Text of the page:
The three Waxahachie City Council members present Monday night approved a historic overlay district after much back-and-forth discussion with residents.
To create an overlay district, the city’s Historic Preservation Commission or residents had to submit a formal request. Thirty percent of residents then had to be in favor of its creation.
Becky Kaufman, Heritage Preservation Commission chair, told the council the percentage of residents in favor grew from 65 to 73.9 percent since the last report.
“The overall overlay will provide protection for the residents. We are pleased for the past 13 years with our downtown overlay,” Kaufman said. “Overlays encourage restoration, tourism, and compatible infill development. This area is truly unique, and I encourage you to pass this ordinance.”
Resident Kevin Myers stated the district is critical in preserving the city’s past for future generations.
“I was a banker in Dallas, and I saw the homes that were destroyed in Highland Park. They would bulldoze them and build a McMansion,” Myers said. “There is nothing in the ordinance saying they are forcing a person to make a change. It is simply a guide of rules. You can’t find too many places that you can walk down the street, and it feels like the 1920’s.”
The rules of the overlay district only govern the look of the front façade of the home. It has no authority of the interior, landscaping, and the back of the property. Residents who wish to make changes have to obtain approval from the HPC before work begins on the building. Property owners in the district are not required to do anything except for if work on the front façade is done.
Council member Melissa Olson expressed her concern that if the district was created that it might pose an undue hardship on residents who might not be able to keep up their homes in the event if they get sick. She also suggested an opt-out clause for residents who didn’t want to participate.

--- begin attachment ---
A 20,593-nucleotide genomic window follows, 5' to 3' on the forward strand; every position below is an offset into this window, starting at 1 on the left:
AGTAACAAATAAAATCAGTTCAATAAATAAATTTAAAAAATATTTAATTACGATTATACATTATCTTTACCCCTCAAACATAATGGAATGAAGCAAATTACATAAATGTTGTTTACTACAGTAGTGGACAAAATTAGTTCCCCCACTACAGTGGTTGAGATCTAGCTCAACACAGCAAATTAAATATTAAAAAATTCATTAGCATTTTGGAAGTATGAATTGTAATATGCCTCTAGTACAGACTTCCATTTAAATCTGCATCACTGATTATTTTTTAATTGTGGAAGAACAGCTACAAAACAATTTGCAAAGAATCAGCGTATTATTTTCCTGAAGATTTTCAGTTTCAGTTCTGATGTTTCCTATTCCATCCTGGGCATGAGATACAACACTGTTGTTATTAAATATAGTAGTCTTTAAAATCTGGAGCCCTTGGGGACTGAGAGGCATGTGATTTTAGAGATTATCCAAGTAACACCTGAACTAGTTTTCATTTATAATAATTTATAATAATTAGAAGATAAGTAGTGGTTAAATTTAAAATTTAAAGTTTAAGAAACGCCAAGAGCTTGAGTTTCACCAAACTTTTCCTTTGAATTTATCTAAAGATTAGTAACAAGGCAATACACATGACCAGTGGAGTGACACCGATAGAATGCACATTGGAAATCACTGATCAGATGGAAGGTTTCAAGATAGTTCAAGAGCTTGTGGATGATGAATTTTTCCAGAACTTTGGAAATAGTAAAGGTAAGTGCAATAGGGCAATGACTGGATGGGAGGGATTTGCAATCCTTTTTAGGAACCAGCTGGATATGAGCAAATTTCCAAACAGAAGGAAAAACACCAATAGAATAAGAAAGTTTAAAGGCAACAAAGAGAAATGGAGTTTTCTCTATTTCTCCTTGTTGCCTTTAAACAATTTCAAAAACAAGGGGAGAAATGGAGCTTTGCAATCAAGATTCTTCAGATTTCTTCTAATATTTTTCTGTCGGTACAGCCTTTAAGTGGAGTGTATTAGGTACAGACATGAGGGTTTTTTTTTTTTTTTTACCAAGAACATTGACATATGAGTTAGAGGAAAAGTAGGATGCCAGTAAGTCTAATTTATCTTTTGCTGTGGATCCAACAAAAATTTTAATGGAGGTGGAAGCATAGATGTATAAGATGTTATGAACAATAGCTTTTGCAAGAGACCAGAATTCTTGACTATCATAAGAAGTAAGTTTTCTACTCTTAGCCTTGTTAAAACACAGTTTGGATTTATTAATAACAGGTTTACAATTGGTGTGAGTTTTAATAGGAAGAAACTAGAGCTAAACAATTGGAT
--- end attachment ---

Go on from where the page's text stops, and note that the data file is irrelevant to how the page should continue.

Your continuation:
Heritage Preservation officer Anita Brown stated that, under current rules, participation in exemption and incentive programs is voluntary. With the adoption of the overlay district, changes made to the front façade of any property in the area must be reviewed by the Heritage Preservation Commission.
Resident Amy Hedtke told the council she felt that this district is a wrong step because it infringes on a person’s rights.
Mayor Kevin Strength questioned Hedtke's interest in the creation of the district, stating, “You don’t live over there, and it's obvious you are an anarchist.”
Hedtke told Strength she was here for “private property rights.”
A few audience members rebuked Hedtke stating, “this is something we want.”
Resident Jane Wedding told the council the district was about preserving history.
“Once these home are renovated that history is gone,” Wedding said. “This is usually the most expensive asset that we have, and we don’t want it to go down.”
After listing to residents, Olson stated she ran for office to do what is best for residents and for the city and didn’t need any additional persuasion on this item.
The historic overlay district passed in a 3-0 vote. Council member Chuck Beatty is a resident of Oldham Street. Absent from Monday's meeting were Mayor Pro Tem David Hill and Council Member Mary Lou Shipley.
Before the meeting adjourned, Strength told the audience he and his fellow members are trying to do what is best for the city.
“We are not trying to do anything to destroy our town,” Strength said. “We are trying to create something that your children can be proud of and take ownership.”
Hedtke stated the attitude shown by Strength and audience members by interrupting a speaker during public hearing shows they don’t respect property rights or individuals.
This article has been updated to clarify comments by Anita Brown on exemption and incentive programs.